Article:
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A counter-terrorism expert explains what border agents really think about Trump’s border wall

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On Wednesday, Trump spokeswoman Kellyanne Conway chided Republicans for failing to secure funding for a border wall when they held both Houses of Congress.

Conway claimed that the GOP’s failure to build a wall while they were in a majority justified President Donald Trump’s emergency declaration.

“There’s no question the Republican House failed, and they failed us in securing the border, but they also failed to make good on the promise to him that we would get that money for the wall,” Conway said on Fox and Friends. “They completely lied about that.”

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When President Trump, who is currently conducting talks in Hanoi, Vietnam, with North Korean dictator Kim Jong Un, makes his pitch for a wall, he cites the dangers that a wall would keep out of America.

That includes deadly drugs, criminals, and terrorists. He also claims that border agents largely support the idea of a wall.

But that’s hardly true across the board.

Raw Story spoke with Sgt. Terry Blevins, who worked as a detective in Arizona. He’s a former Terrorism Liaison Officer and security advisor with the US Department of Defense and State Department.

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Blevins explained why in all of his years battling crime and working to prevent terrorism, the idea of a wall—much less that illegal immigration constitutes a national emergency–rarely occurred to him.

Tana Ganeva: You’ve worked border security and anti-terrorism in Arizona. What do you think of the President’s border wall?

Terry Blevins: Well, I just don’t believe that it’s going to stop the flow of drugs. We know that the drugs that come across the areas of the border where there is no wall is a small percentage of the overall ingress of drugs.

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Most come through border check points and the cartels have all kinds of ingenious ways they smuggle drugs, like ultra light planes to fly over and drop, or by airports or by ships. There are SO many other ways … I feel like the money would be better spent in other areas than putting up a border wall.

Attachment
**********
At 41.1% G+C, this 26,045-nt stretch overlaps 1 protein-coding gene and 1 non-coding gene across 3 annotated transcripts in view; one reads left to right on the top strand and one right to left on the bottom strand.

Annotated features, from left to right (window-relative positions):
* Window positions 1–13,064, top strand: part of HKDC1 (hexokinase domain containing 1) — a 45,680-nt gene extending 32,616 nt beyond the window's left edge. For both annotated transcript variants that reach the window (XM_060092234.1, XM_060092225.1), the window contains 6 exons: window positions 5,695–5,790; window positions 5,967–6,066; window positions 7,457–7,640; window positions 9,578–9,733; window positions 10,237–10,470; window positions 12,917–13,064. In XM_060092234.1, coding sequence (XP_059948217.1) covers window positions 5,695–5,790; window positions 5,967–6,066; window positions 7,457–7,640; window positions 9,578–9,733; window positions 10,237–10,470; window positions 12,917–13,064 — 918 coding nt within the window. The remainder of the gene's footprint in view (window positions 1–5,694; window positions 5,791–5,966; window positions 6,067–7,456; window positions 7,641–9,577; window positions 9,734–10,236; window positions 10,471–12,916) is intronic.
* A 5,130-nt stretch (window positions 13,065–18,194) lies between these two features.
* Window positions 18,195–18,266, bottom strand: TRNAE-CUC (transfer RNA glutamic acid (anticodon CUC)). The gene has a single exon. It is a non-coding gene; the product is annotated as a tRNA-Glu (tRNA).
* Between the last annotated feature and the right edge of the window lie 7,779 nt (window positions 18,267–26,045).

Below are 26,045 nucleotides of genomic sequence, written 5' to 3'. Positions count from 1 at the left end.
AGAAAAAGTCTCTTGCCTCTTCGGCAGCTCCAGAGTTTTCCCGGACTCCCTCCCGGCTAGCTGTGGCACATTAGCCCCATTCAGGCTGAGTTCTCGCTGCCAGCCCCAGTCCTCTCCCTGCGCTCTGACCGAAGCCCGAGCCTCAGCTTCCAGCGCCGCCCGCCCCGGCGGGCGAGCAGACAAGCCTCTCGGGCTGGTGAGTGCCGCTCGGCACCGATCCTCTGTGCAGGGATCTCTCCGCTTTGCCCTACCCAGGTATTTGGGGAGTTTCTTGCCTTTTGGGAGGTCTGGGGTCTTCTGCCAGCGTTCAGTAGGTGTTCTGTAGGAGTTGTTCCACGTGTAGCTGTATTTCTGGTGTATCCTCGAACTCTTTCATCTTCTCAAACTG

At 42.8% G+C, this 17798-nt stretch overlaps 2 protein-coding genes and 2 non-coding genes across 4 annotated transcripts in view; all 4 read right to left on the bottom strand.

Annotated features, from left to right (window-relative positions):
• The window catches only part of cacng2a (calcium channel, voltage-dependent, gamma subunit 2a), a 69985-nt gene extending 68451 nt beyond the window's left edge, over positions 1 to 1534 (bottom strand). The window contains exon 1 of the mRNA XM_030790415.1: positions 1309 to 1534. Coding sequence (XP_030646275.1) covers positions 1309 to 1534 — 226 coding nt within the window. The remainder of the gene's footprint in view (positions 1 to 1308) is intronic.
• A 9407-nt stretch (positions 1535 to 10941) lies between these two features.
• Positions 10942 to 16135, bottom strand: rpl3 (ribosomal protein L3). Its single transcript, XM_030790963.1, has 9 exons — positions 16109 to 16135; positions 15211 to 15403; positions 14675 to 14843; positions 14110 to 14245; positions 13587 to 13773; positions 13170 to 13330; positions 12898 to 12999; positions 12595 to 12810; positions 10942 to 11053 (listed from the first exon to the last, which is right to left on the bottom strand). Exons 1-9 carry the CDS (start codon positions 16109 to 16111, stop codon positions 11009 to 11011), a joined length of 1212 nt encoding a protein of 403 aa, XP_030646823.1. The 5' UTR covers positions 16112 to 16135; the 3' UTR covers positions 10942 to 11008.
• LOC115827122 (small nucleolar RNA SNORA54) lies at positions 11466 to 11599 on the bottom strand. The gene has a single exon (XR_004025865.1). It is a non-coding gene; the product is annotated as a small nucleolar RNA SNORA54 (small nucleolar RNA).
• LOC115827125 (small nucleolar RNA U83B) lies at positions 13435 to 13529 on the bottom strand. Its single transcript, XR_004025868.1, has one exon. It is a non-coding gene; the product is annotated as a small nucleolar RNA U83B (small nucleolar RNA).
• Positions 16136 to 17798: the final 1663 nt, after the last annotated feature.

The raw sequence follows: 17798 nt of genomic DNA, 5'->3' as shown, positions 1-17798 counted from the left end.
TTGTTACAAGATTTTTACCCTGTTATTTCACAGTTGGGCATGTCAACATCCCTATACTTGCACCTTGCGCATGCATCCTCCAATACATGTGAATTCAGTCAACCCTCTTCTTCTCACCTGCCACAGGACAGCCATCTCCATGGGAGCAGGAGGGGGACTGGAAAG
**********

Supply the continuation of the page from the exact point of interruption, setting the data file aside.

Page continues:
To make the argument that a wall is going to stop the flow of drugs into the US betrays an ignorance of the actual numbers.

Tana Ganeva: What do you think of the President declaring a national emergency over immigration?

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Terry Blevins: You know, I don’t believe that it’s gotten to the level of being a national emergency. I don’t know the politics behind that particular part of it. But I just don’t see the danger that is created by the lack of a border wall that would elevate it to that level. It doesn’t make sense to me.

Tana Ganeva: The President’s main pitch regarding the wall is that it’s needed to keep Americans safe from criminals. Do you have any thoughts on that?

Terry Blevins: I worked in counter terrorism before and we really have not had significant ingress of people suspected or accused of terrorism crossing the border in the areas where there is no wall. Most of the people who have been suspected of terrorism came in by plane, or boat or legal entry check points.

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In a way it’s kind of surprising. But for whatever reason, the numbers just aren’t there to support the idea that we would be slowing down any kind of terrorist activity.

As far as crime goes … undocumented immigrants don’t commit crimes at any higher rates than the average US citizen or legal immigrants. I don’t think investing all that money on the wall is going to have a significant impact on crime. We should be focusing on spending that money elsewhere.